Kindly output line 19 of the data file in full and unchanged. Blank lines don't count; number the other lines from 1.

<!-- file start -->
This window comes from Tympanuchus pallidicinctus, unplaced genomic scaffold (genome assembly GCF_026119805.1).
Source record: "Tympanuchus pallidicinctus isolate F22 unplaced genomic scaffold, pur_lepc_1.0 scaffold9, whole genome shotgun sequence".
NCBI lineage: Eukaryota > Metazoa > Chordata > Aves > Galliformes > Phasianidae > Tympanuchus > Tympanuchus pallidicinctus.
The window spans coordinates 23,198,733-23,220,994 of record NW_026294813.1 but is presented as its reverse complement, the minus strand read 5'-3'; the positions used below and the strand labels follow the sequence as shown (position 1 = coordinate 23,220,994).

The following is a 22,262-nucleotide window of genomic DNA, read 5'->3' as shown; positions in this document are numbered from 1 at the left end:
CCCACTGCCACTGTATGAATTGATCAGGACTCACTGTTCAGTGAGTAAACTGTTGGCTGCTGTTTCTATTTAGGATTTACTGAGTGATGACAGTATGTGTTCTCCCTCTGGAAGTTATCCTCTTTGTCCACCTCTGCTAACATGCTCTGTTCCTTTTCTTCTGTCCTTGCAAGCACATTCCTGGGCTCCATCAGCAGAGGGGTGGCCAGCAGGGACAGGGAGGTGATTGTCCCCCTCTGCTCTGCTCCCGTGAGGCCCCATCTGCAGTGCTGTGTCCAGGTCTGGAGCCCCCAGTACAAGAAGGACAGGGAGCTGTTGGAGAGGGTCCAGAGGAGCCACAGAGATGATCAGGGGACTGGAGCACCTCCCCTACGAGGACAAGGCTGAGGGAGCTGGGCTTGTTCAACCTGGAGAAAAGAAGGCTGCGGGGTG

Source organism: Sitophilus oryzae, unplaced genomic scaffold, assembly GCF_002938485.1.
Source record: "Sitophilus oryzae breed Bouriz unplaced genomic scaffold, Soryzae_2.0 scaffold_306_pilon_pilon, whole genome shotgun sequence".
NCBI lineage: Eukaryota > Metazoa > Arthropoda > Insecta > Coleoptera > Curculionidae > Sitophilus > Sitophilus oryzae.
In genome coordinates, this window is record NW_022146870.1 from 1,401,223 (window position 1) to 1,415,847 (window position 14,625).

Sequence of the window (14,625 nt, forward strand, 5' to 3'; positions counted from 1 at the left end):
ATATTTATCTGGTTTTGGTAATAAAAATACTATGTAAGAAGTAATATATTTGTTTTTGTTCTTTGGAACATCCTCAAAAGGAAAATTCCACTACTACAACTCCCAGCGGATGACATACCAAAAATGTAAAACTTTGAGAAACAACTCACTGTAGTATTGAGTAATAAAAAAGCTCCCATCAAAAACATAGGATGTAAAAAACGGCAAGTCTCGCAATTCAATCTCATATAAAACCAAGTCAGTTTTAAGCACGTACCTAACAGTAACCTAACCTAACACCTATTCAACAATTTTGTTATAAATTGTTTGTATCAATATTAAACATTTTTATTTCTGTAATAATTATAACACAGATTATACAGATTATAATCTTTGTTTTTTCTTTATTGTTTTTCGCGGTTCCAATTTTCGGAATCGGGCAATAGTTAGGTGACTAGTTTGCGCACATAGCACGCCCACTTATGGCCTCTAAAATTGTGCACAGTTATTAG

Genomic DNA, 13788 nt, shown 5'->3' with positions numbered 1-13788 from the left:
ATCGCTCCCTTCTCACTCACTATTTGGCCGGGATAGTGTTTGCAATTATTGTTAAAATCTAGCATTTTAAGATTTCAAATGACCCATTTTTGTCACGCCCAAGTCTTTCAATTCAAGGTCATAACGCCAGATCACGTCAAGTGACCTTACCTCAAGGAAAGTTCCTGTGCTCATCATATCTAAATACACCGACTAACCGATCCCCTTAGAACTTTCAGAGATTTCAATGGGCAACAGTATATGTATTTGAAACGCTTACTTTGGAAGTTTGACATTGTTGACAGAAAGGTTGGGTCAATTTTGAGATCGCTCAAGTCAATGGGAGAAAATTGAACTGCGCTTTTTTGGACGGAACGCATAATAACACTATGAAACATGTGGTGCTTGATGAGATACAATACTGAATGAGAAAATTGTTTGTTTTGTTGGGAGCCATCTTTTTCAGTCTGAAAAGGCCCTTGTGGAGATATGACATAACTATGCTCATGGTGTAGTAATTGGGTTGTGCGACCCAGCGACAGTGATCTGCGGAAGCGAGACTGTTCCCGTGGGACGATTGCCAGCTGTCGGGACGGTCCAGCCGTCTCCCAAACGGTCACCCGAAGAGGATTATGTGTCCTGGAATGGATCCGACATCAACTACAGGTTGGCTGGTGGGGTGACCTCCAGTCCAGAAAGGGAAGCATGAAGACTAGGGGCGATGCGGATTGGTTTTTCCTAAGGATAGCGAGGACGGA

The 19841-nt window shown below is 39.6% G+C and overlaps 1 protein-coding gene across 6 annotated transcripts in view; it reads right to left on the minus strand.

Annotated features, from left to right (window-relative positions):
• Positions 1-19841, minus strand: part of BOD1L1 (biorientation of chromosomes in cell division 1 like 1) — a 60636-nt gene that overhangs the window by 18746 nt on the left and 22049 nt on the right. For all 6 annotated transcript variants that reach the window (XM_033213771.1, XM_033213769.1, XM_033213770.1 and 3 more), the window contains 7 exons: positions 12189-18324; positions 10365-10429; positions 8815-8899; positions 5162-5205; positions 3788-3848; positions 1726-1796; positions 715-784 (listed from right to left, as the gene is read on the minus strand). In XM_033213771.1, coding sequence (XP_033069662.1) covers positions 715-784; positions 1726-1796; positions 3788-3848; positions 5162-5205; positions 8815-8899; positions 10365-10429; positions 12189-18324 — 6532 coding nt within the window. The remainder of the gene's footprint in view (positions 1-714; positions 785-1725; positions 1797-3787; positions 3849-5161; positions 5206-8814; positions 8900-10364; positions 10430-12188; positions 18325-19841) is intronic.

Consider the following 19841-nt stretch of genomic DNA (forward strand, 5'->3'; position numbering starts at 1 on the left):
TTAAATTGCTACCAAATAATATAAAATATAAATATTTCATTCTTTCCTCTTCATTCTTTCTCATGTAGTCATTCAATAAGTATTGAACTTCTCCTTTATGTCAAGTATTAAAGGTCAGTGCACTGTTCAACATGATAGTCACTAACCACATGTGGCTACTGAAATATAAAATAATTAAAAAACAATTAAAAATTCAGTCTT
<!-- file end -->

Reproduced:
TTAAATTGCTACCAAATAATATAAAATATAAATATTTCATTCTTTCCTCTTCATTCTTTCTCATGTAGTCATTCAATAAGTATTGAACTTCTCCTTTATGTCAAGTATTAAAGGTCAGTGCACTGTTCAACATGATAGTCACTAACCACATGTGGCTACTGAAATATAAAATAATTAAAAAACAATTAAAAATTCAGTCTT